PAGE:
DB: When the Sears bankruptcy was announced, comedian Stephen Colbert tweeted:

"I'm going to miss Sears. Especially on those days when you just want to buy a suit, a carpet, an air conditioner, a lawn mower, a foundation garment, an air hockey table and a tractor…."

As Hayley Peterson told me, shoppers still remember Sears' heyday.

HP: The number one thing that Sears' most loyal shoppers remember is opening up the Sears catalog every year around Christmas time and thumbing through those pages, and circling what they wanted to get for the holidays.

SEARS CATALOGUE : If you think you know Sears' catalogue wait till you see this. Sears new spring catalogue is hot and cool...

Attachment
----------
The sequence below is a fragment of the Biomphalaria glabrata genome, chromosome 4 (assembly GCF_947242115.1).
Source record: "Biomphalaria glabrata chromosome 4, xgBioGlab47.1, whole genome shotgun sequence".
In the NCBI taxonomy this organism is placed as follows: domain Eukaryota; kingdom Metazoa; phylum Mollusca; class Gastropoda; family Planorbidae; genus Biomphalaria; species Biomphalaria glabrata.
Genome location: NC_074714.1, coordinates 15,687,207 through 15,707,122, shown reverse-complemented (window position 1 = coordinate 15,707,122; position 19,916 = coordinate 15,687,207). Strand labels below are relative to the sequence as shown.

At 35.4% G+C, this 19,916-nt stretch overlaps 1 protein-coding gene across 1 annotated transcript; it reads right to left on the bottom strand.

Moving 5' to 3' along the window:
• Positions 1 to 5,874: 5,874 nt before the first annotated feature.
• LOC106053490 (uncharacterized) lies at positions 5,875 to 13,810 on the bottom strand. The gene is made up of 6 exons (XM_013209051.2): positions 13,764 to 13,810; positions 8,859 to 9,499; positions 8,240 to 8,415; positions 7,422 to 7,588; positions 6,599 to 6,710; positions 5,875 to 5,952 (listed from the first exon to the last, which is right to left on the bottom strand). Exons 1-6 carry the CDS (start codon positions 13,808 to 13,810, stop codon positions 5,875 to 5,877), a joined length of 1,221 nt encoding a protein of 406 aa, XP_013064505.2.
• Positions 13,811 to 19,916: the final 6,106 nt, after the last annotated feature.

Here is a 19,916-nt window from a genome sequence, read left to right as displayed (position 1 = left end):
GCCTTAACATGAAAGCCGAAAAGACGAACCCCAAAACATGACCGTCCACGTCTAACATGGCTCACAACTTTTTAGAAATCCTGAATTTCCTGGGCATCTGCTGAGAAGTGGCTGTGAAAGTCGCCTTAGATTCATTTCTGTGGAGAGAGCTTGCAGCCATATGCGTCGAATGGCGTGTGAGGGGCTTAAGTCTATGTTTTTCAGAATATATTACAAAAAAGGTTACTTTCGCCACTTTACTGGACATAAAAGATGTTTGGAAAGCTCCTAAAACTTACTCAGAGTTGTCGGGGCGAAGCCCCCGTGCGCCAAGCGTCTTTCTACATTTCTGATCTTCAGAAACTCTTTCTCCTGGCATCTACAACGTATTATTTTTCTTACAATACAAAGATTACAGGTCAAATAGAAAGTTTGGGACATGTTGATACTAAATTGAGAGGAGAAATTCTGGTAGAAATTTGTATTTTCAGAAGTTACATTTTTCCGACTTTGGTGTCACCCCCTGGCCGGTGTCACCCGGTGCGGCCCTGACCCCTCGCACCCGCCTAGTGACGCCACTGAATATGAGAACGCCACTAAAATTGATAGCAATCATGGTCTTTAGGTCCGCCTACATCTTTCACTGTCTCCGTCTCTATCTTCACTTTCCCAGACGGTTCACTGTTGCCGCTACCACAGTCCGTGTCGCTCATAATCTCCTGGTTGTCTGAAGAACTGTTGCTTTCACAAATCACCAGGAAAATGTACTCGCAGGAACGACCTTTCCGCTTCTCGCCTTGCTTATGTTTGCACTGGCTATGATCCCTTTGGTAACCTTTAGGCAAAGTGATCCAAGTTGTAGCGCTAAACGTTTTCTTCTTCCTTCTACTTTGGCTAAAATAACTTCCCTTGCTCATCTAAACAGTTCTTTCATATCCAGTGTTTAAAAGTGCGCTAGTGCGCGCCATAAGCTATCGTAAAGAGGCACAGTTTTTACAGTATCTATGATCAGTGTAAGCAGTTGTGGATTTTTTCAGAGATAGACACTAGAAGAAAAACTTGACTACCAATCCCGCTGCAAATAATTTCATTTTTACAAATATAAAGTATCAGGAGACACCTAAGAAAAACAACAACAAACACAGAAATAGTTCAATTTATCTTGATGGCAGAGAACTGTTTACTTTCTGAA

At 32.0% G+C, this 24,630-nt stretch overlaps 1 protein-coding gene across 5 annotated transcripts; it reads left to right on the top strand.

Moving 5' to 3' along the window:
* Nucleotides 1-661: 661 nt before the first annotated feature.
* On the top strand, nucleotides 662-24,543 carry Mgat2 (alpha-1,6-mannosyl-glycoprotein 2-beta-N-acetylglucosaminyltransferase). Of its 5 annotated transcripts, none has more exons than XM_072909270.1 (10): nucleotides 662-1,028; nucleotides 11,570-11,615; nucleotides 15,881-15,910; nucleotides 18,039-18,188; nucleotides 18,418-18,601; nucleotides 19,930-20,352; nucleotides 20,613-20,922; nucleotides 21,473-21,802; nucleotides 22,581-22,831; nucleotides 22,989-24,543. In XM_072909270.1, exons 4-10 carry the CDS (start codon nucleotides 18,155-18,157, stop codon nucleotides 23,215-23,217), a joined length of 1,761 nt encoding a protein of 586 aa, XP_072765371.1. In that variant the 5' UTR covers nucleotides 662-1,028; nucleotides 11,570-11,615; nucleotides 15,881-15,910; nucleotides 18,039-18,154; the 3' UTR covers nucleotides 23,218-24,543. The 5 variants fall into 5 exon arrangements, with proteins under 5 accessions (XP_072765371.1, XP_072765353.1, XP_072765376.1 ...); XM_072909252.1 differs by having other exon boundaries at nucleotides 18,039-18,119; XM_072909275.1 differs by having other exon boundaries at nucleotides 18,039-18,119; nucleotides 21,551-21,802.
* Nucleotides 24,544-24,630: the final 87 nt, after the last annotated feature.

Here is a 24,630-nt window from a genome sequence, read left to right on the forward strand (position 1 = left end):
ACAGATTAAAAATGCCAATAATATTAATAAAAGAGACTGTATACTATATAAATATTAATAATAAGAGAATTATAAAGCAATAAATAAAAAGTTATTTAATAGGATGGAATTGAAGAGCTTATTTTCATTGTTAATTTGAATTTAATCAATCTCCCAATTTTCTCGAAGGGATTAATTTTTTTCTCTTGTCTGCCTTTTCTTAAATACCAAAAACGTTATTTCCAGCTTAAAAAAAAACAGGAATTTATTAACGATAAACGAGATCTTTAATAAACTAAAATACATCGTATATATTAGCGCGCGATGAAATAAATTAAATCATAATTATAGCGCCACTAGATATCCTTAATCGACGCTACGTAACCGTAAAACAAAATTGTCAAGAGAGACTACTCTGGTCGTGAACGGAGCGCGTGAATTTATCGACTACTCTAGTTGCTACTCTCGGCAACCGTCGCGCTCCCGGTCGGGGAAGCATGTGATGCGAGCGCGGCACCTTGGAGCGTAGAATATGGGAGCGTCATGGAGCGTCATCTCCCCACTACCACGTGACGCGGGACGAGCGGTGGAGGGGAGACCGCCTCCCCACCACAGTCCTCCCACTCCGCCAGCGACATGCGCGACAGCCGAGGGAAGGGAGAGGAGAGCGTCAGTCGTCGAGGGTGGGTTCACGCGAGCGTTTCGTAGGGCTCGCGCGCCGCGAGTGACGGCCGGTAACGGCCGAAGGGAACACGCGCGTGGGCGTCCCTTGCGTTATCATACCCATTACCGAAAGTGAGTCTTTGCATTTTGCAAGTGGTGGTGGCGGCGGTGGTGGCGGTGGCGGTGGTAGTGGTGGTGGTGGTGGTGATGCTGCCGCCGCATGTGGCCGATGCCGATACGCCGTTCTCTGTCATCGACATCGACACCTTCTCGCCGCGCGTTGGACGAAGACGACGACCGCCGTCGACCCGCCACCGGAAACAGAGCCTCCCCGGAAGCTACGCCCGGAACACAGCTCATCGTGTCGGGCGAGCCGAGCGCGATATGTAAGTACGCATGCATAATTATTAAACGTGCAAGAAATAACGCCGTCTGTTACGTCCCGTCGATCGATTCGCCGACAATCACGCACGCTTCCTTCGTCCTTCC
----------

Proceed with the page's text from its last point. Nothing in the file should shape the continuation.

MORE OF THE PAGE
HP: Everybody waited for that catalog. At one point, I think it was 1000 pages, and Sears dominated this mail order catalog industry, and so many people say that it was the Amazon of its day back then.

DB: Like Amazon, Sears opened distribution centers to speed the products to far flung parts of America. Rural towns all of a sudden had access to lots of goods at consistent prices. It started selling watches by mail, but by 1900 the Sears catalog was hundreds of pages long. And it sold just about anything you could want — and some things you might not.


Silk stockings
Life preservers
Hair brushes.
Electric belts...for your body
Arsenic complexion wafers.
Washing machines
Whole cars
Whole houses.
Whole schoolhouses

DB: During the Great Depression, its mostly practical products and good prices made it a success.

Sears then helped build the suburb, by providing credit, those whole cars and houses, and even creating Allstate insurance. As the suburbs grew after World War II, Sears opened stores in new malls springing up in towns and cities. It was never too far to head to the local Sears to see the new Kenmore dishwashers or buy a suit. It was the only place to buy its own popular brands like Diehard.